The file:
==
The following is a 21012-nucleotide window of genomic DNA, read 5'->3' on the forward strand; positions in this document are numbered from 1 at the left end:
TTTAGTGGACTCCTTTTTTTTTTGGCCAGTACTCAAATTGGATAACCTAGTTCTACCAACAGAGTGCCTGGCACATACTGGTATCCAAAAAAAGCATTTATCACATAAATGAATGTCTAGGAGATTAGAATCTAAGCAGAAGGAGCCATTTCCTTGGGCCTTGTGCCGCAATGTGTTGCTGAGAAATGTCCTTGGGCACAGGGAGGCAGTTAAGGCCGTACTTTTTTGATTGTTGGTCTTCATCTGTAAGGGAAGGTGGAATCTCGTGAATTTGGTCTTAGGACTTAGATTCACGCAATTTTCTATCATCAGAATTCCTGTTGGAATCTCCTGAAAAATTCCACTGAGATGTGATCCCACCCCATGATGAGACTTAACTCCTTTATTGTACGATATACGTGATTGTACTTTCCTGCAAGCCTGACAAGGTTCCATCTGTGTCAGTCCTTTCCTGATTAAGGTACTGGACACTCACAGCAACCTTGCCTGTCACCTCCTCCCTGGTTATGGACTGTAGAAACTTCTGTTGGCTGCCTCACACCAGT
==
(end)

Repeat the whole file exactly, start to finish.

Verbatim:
The following is a 21012-nucleotide window of genomic DNA, read 5'->3' on the forward strand; positions in this document are numbered from 1 at the left end:
TTTAGTGGACTCCTTTTTTTTTTGGCCAGTACTCAAATTGGATAACCTAGTTCTACCAACAGAGTGCCTGGCACATACTGGTATCCAAAAAAAGCATTTATCACATAAATGAATGTCTAGGAGATTAGAATCTAAGCAGAAGGAGCCATTTCCTTGGGCCTTGTGCCGCAATGTGTTGCTGAGAAATGTCCTTGGGCACAGGGAGGCAGTTAAGGCCGTACTTTTTTGATTGTTGGTCTTCATCTGTAAGGGAAGGTGGAATCTCGTGAATTTGGTCTTAGGACTTAGATTCACGCAATTTTCTATCATCAGAATTCCTGTTGGAATCTCCTGAAAAATTCCACTGAGATGTGATCCCACCCCATGATGAGACTTAACTCCTTTATTGTACGATATACGTGATTGTACTTTCCTGCAAGCCTGACAAGGTTCCATCTGTGTCAGTCCTTTCCTGATTAAGGTACTGGACACTCACAGCAACCTTGCCTGTCACCTCCTCCCTGGTTATGGACTGTAGAAACTTCTGTTGGCTGCCTCACACCAGT